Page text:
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Climate Change Is Transforming the World’s Food Supply

Climate Change Is Transforming the World’s Food Supply

ATLANTA — Climate change is poised to affect the world’s food supply in three key ways, experts say.

“There will be impacts on the quantity, quality and location of the food we produce,” said Dr. Sam Myers, a medical doctor and senior research scientist studying environmental health at the Harvard T.H. Chan School of Public Health.

“We’ve never needed to increase food production more rapidly than we do today to keep up with global demand,” Myers told Live Science.

But, “at the very same time, we’re fundamentally transforming the biological underpinnings” of how we produce food, he said.

Researchers studying climate change are looking at how the biological and physical changes happening on Earth due to climate change will transform food production, Myers said at a talk today (Feb. 16), here at the Climate & Health Meeting, a gathering of experts from public health organizations, universities and advocacy groups that focused on the health impacts of climate change.

Food quantity

Ultimately, climate change will reduce the amount of food grown around the world, Myers told Live Science.

Initially, some experts thought that rising carbon dioxide levels might act as a fertilizer and increase food yield, Myers said. However, more recent research suggests that the net effects of climate change will mean a decrease in food yield, he said.

For example, studies have shown that the combination of increased levels of carbon dioxide in the atmosphere, rising temperatures and changes to precipitation may result in significantly lower yields for staple crops such as corn and wheat, particularly in tropical areas, where food production is normally high, Myers said.

Areas that experience increasing temperatures due to climate change will also likely see an increase in crop pests, Myers said. Currently, pests are responsible for 25 to 40 percent of all crop loss, he said, and as climate change continues, these pests will be able to expand their reach.

Insects may move into areas where they weren’t found previously and where plants haven’t evolved defenses to ward them off, Myers said. It’s also possible that certain predators of crop pests, such as birds, may shift the timing of their migrations because of climate change in ways that could prevent them from keeping pest populations in check, he added.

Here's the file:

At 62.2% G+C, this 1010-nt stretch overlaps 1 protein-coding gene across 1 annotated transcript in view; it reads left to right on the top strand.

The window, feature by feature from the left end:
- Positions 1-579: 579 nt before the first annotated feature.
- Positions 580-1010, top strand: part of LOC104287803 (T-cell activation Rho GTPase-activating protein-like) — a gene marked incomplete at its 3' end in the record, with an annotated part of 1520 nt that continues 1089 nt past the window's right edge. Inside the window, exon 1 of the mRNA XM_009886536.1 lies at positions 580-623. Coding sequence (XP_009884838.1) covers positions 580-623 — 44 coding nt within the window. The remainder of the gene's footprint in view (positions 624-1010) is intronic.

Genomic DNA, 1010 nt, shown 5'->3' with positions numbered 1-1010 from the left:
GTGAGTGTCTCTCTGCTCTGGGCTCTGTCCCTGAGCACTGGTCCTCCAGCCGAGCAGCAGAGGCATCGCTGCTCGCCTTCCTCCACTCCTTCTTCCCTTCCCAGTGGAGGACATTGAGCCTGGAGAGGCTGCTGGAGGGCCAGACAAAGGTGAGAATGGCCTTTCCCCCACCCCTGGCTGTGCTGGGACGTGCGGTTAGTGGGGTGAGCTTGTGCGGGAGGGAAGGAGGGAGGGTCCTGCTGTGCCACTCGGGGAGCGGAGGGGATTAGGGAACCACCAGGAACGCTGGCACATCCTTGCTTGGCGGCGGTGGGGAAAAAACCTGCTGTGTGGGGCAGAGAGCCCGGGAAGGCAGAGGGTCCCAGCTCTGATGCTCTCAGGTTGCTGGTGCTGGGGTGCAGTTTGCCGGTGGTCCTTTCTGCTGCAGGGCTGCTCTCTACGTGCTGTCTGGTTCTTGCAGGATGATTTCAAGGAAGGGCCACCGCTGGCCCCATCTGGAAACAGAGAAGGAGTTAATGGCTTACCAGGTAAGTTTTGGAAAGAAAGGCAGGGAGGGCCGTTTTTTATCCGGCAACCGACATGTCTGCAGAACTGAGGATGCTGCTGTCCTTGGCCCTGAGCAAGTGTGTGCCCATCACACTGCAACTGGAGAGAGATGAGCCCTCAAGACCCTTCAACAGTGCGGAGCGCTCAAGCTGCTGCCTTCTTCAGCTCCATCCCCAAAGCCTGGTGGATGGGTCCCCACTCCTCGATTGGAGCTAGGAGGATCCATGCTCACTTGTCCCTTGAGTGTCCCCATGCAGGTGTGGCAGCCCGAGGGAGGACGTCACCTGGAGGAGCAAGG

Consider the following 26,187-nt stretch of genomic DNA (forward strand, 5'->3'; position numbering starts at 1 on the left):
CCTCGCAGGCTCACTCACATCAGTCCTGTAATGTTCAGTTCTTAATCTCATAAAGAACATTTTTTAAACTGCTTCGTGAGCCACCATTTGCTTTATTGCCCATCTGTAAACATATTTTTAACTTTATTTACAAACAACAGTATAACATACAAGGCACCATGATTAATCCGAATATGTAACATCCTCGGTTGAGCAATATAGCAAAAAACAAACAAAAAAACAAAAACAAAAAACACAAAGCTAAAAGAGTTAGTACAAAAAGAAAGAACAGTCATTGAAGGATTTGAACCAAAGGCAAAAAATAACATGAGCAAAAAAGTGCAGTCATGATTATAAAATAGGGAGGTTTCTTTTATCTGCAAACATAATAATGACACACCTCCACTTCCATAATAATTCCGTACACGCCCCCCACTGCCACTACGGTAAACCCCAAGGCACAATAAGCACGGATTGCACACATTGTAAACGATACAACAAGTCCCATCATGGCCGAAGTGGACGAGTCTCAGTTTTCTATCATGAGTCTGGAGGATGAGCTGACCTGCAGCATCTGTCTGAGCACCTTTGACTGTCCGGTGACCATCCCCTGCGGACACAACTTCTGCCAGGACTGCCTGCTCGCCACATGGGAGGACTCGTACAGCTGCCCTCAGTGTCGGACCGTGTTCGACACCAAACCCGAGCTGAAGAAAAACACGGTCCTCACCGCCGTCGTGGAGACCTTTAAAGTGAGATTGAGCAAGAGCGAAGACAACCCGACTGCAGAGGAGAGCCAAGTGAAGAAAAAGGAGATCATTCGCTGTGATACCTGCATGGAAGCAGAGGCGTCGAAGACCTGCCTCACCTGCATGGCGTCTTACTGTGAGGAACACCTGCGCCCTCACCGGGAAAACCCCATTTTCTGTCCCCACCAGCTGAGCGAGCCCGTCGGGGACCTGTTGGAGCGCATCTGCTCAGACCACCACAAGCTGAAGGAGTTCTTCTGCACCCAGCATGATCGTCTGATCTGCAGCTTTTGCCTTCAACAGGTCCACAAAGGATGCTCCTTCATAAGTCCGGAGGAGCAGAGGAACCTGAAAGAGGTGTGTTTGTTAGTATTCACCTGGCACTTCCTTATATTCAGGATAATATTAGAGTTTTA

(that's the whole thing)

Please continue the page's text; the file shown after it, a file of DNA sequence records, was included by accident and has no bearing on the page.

The location of much of the world’s agriculture will also change in ways that affect the global food supply, Myers said.

Agriculture in tropical regions will likely be the hardest hit by climate change, he said. And higher global temperatures will make it more difficult for farmers to work in the heat of the day, leading to less food production, he added. Indeed, existing research already shows that heat limits work at certain times of day depending on the season in certain tropical and subtropical areas, he said.

Other food sources, such as fish, will decrease in quantity, Myers said in his talk. And, as the ocean warms, fish move toward Earth’s poles, he said.

The problem with food production decreasing near the equator, he noted, is that almost all of the human population growth that’s predicted for the next 50 years will occur in the tropics, Myers said.

And although regions closer to the poles will experience warmer weather and longer growing seasons as a result of climate change, these changes won’t be large enough to make up for the loss of food production in the tropics, Myers said.

Originally published on Live Science.


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